While information science draws distinctions between 'information', signals and data, artists from the 1960s to the present have questioned the validity and value of such boundaries. Artists have investigated information's materiality, in signs, records and traces; its immateriality, in hidden codes, structures and flows; its embodiment, in instructions, social interaction and political agency; its overload, or uncontrollable excess, challenging utopian notions of networked society; its potential for misinformation and disinformation, subliminally altering our perceptions; and its post-digital unruliness, unsettling fixed notions of history and place. This anthology provides the first art-historical reassessment of information-based art in relation to data structures and exhibition curation, examining landmark exhibitions and re-examining work by artists of the 1960s to early 1980s, from Les Levine and N.E.Thing Co.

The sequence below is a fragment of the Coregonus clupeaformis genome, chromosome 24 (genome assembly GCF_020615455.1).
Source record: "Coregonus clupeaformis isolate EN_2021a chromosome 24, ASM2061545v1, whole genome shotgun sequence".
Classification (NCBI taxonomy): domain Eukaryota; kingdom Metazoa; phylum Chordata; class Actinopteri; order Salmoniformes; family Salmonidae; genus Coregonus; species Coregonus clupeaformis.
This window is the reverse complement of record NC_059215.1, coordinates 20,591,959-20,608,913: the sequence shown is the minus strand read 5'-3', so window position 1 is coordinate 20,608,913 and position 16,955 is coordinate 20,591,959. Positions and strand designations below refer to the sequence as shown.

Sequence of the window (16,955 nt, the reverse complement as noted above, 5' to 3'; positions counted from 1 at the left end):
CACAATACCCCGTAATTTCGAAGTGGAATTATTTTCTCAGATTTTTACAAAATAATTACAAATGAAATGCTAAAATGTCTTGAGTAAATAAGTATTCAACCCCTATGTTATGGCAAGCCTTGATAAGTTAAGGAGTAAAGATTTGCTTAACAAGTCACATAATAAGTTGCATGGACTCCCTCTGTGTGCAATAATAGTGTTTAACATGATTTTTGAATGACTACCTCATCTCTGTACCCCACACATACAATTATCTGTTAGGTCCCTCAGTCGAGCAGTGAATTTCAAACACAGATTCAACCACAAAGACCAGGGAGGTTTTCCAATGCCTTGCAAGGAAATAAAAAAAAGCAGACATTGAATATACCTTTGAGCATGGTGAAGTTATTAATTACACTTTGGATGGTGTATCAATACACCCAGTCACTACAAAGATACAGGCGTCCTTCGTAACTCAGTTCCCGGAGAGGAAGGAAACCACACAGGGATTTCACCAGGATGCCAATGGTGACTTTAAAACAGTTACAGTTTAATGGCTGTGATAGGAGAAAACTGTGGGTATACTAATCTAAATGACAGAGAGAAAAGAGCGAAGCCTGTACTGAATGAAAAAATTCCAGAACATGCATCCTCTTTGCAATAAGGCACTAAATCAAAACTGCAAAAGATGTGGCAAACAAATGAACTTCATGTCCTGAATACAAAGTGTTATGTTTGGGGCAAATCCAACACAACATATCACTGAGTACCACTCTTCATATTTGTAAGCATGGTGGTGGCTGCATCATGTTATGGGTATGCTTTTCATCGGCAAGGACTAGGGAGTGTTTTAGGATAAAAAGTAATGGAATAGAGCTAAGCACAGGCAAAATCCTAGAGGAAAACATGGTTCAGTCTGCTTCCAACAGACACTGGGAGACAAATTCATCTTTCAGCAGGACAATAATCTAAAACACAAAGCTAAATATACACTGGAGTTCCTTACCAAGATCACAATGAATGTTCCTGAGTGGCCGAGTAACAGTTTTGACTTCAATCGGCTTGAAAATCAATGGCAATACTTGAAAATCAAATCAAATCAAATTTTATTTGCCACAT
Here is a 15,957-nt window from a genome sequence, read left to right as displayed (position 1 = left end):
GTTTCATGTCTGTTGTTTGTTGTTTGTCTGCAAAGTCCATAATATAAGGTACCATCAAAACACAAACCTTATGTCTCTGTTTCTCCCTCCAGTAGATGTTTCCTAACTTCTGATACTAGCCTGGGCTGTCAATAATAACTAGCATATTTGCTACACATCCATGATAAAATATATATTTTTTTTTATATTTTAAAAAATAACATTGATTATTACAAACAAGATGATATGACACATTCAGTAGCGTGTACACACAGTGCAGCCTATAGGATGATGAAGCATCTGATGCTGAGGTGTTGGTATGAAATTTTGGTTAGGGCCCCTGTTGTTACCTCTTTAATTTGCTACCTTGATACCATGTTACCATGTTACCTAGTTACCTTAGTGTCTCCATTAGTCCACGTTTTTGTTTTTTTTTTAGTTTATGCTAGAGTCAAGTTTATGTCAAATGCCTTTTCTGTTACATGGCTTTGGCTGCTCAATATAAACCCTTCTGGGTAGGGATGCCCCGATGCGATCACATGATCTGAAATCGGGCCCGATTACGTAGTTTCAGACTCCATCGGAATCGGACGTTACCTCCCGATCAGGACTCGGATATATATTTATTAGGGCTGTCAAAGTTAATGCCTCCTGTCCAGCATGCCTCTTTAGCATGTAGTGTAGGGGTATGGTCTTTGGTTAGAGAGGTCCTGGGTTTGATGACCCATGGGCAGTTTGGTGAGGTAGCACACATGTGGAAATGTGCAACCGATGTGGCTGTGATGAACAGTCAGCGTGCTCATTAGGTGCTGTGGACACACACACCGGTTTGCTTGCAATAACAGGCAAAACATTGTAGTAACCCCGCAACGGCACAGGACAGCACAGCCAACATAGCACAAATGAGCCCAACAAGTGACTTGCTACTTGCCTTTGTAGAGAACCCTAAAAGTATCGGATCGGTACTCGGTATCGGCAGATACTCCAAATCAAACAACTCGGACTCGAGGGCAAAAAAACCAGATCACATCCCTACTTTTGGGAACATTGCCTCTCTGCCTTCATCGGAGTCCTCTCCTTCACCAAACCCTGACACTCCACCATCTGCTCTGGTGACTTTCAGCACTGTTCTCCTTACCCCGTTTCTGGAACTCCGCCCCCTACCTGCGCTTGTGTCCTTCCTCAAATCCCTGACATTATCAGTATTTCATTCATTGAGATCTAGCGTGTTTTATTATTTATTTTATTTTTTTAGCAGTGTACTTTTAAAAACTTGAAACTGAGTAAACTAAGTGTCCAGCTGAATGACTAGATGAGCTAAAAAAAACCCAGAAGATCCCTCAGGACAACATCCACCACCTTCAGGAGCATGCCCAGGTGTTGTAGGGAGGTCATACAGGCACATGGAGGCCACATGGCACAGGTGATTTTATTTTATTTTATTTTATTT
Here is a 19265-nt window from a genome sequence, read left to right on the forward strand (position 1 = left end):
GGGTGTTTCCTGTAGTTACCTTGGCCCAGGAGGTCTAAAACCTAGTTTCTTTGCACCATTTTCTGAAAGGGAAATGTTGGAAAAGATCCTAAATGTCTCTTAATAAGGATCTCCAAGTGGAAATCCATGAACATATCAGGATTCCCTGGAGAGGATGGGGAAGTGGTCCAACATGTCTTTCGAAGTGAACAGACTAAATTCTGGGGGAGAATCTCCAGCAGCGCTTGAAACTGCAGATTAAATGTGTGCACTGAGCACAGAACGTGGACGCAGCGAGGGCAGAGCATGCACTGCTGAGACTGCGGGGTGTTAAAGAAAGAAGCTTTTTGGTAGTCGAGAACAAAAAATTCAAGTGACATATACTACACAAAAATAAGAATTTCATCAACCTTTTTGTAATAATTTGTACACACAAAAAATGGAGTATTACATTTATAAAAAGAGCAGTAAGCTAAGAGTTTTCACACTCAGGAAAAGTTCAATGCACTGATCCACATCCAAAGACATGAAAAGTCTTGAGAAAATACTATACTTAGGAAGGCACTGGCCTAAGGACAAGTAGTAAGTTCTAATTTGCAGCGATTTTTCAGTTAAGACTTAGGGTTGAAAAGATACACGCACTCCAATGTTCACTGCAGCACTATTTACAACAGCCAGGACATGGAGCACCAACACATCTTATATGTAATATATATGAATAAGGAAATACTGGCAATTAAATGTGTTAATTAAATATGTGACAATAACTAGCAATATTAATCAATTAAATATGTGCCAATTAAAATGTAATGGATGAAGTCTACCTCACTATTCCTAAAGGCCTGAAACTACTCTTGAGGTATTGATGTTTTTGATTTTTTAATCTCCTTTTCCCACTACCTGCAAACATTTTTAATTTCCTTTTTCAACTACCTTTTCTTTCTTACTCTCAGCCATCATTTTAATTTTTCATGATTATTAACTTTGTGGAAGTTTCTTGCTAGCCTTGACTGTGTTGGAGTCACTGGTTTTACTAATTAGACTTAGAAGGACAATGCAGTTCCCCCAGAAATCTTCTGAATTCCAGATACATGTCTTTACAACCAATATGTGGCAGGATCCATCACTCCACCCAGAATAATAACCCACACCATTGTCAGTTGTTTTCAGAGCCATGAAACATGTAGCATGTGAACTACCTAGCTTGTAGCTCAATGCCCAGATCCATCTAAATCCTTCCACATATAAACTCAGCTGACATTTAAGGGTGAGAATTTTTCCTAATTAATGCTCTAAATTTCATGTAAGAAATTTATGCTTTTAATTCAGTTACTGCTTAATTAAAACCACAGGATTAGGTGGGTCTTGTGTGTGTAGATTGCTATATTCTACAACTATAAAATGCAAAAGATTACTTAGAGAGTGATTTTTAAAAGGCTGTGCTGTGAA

to General Idea and Jenny Holzer.David Askewold, Iain Baxter, Guy Bleus, Heath Bunting, CAMP (Shaina Anand & Ashok Sukumaran), Ami Clarke, Richard Cochrane, Rod Dickinson, Hans Haacke, Graham Harwood, Jenny Holzer, Joseph Kosuth, Christine Kozlov, Steve Lambert and the Yes Men, Oliver Laric, Les Levine, Laszlo Moholy-Nagy, Muntadas, Erhan Muratoglu, Raqs Media Collective, Erica Scourti, Stelarc, Thomson & Craighead, Angie Waller, Stephen Willats, Young-Hae Chang Heavy Industries, Elizabeth Vander Zaag. Writers include James Bridle, Matthew Fuller, Francesca Gallo, Lizzie Homersham, Antony Hudek, Eduardo Kac, Friedrich Kittler, Arthur and Marilouise Kroker, Scott Lash, Alessandro Ludovico, Jean-Francois Lyotard, Charu Maithani, Suhail Malik, Armin Medosch, Srinivas Aditya Mopidevi, Craig Saper, Jorinde Seijdel, Tom Sherman, Felix Stalder, McKenzie Wark, Benjamin Weil.